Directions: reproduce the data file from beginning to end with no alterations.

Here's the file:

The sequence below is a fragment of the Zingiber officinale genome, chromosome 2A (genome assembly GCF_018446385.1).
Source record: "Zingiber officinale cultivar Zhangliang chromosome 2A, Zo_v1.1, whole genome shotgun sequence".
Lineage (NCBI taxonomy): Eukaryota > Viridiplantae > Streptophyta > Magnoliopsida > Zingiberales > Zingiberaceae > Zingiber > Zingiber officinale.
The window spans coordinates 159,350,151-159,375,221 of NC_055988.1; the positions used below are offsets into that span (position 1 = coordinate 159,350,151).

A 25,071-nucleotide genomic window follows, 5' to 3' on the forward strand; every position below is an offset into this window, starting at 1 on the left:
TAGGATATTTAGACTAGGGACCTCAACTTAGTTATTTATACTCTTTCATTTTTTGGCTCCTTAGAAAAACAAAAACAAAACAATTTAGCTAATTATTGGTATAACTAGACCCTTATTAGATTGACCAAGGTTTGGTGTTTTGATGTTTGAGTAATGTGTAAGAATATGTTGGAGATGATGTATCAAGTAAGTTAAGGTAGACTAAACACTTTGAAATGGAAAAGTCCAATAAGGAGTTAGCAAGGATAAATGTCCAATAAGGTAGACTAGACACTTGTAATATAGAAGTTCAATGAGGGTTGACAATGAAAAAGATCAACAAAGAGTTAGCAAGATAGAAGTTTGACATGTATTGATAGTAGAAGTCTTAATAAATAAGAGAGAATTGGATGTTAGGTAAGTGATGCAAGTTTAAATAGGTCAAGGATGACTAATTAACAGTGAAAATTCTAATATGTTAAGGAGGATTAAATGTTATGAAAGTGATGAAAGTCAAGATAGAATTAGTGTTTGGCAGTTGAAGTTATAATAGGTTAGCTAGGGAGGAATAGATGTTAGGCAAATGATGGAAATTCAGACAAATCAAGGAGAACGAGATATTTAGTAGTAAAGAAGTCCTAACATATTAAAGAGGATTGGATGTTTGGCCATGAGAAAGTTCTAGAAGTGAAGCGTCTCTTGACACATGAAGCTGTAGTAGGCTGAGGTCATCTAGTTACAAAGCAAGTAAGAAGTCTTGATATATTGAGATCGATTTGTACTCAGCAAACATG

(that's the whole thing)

The sequence below is a fragment of the Zingiber officinale genome, chromosome 2A (genome assembly GCF_018446385.1).
Source record: "Zingiber officinale cultivar Zhangliang chromosome 2A, Zo_v1.1, whole genome shotgun sequence".
Lineage (NCBI taxonomy): Eukaryota > Viridiplantae > Streptophyta > Magnoliopsida > Zingiberales > Zingiberaceae > Zingiber > Zingiber officinale.
The window spans coordinates 159,350,151-159,375,221 of NC_055988.1; the positions used below are offsets into that span (position 1 = coordinate 159,350,151).

A 25,071-nucleotide genomic window follows, 5' to 3' on the forward strand; every position below is an offset into this window, starting at 1 on the left:
TAGGATATTTAGACTAGGGACCTCAACTTAGTTATTTATACTCTTTCATTTTTTGGCTCCTTAGAAAAACAAAAACAAAACAATTTAGCTAATTATTGGTATAACTAGACCCTTATTAGATTGACCAAGGTTTGGTGTTTTGATGTTTGAGTAATGTGTAAGAATATGTTGGAGATGATGTATCAAGTAAGTTAAGGTAGACTAAACACTTTGAAATGGAAAAGTCCAATAAGGAGTTAGCAAGGATAAATGTCCAATAAGGTAGACTAGACACTTGTAATATAGAAGTTCAATGAGGGTTGACAATGAAAAAGATCAACAAAGAGTTAGCAAGATAGAAGTTTGACATGTATTGATAGTAGAAGTCTTAATAAATAAGAGAGAATTGGATGTTAGGTAAGTGATGCAAGTTTAAATAGGTCAAGGATGACTAATTAACAGTGAAAATTCTAATATGTTAAGGAGGATTAAATGTTATGAAAGTGATGAAAGTCAAGATAGAATTAGTGTTTGGCAGTTGAAGTTATAATAGGTTAGCTAGGGAGGAATAGATGTTAGGCAAATGATGGAAATTCAGACAAATCAAGGAGAACGAGATATTTAGTAGTAAAGAAGTCCTAACATATTAAAGAGGATTGGATGTTTGGCCATGAGAAAGTTCTAGAAGTGAAGCGTCTCTTGACACATGAAGCTGTAGTAGGCTGAGGTCATCTAGTTACAAAGCAAGTAAGAAGTCTTGATATATTGAGATCGATTTGTACTCAGCAAACATG